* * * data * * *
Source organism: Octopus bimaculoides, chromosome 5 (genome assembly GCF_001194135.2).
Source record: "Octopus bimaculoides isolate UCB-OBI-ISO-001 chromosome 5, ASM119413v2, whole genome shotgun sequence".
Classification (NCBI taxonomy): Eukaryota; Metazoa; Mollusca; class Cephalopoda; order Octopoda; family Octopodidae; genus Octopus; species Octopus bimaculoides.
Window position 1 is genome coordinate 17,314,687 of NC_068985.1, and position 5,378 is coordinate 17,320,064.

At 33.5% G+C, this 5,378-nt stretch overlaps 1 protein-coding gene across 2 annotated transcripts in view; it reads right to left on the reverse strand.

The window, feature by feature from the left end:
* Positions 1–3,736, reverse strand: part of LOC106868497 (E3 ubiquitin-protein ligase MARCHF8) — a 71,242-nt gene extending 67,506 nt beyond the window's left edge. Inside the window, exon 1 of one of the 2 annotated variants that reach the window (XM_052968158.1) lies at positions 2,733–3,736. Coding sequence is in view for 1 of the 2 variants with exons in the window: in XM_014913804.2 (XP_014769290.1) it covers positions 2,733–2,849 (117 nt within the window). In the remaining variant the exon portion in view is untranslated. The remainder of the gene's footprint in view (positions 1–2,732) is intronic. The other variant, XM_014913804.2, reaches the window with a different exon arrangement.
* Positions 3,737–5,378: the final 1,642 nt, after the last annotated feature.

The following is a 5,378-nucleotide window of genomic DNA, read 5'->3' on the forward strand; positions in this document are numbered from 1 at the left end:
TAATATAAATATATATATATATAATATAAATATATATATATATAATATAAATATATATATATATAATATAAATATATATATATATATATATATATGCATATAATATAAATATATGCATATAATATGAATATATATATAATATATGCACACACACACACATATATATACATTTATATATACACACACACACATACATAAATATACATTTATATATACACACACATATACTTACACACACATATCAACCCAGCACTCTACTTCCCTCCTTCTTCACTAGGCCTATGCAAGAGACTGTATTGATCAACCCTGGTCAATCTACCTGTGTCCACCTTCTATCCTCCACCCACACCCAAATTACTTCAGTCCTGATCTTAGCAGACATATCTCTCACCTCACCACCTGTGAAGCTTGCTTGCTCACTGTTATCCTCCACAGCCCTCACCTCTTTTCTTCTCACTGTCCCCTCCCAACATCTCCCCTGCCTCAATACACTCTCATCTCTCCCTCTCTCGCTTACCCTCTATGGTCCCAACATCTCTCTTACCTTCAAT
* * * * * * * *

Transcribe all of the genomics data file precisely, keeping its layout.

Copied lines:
Source organism: Octopus bimaculoides, chromosome 5 (genome assembly GCF_001194135.2).
Source record: "Octopus bimaculoides isolate UCB-OBI-ISO-001 chromosome 5, ASM119413v2, whole genome shotgun sequence".
Classification (NCBI taxonomy): Eukaryota; Metazoa; Mollusca; class Cephalopoda; order Octopoda; family Octopodidae; genus Octopus; species Octopus bimaculoides.
Window position 1 is genome coordinate 17,314,687 of NC_068985.1, and position 5,378 is coordinate 17,320,064.

At 33.5% G+C, this 5,378-nt stretch overlaps 1 protein-coding gene across 2 annotated transcripts in view; it reads right to left on the reverse strand.

The window, feature by feature from the left end:
* Positions 1–3,736, reverse strand: part of LOC106868497 (E3 ubiquitin-protein ligase MARCHF8) — a 71,242-nt gene extending 67,506 nt beyond the window's left edge. Inside the window, exon 1 of one of the 2 annotated variants that reach the window (XM_052968158.1) lies at positions 2,733–3,736. Coding sequence is in view for 1 of the 2 variants with exons in the window: in XM_014913804.2 (XP_014769290.1) it covers positions 2,733–2,849 (117 nt within the window). In the remaining variant the exon portion in view is untranslated. The remainder of the gene's footprint in view (positions 1–2,732) is intronic. The other variant, XM_014913804.2, reaches the window with a different exon arrangement.
* Positions 3,737–5,378: the final 1,642 nt, after the last annotated feature.

The following is a 5,378-nucleotide window of genomic DNA, read 5'->3' on the forward strand; positions in this document are numbered from 1 at the left end:
TAATATAAATATATATATATATAATATAAATATATATATATATAATATAAATATATATATATATAATATAAATATATATATATATATATATATATGCATATAATATAAATATATGCATATAATATGAATATATATATAATATATGCACACACACACACATATATATACATTTATATATACACACACACACATACATAAATATACATTTATATATACACACACATATACTTACACACACATATCAACCCAGCACTCTACTTCCCTCCTTCTTCACTAGGCCTATGCAAGAGACTGTATTGATCAACCCTGGTCAATCTACCTGTGTCCACCTTCTATCCTCCACCCACACCCAAATTACTTCAGTCCTGATCTTAGCAGACATATCTCTCACCTCACCACCTGTGAAGCTTGCTTGCTCACTGTTATCCTCCACAGCCCTCACCTCTTTTCTTCTCACTGTCCCCTCCCAACATCTCCCCTGCCTCAATACACTCTCATCTCTCCCTCTCTCGCTTACCCTCTATGGTCCCAACATCTCTCTTACCTTCAAT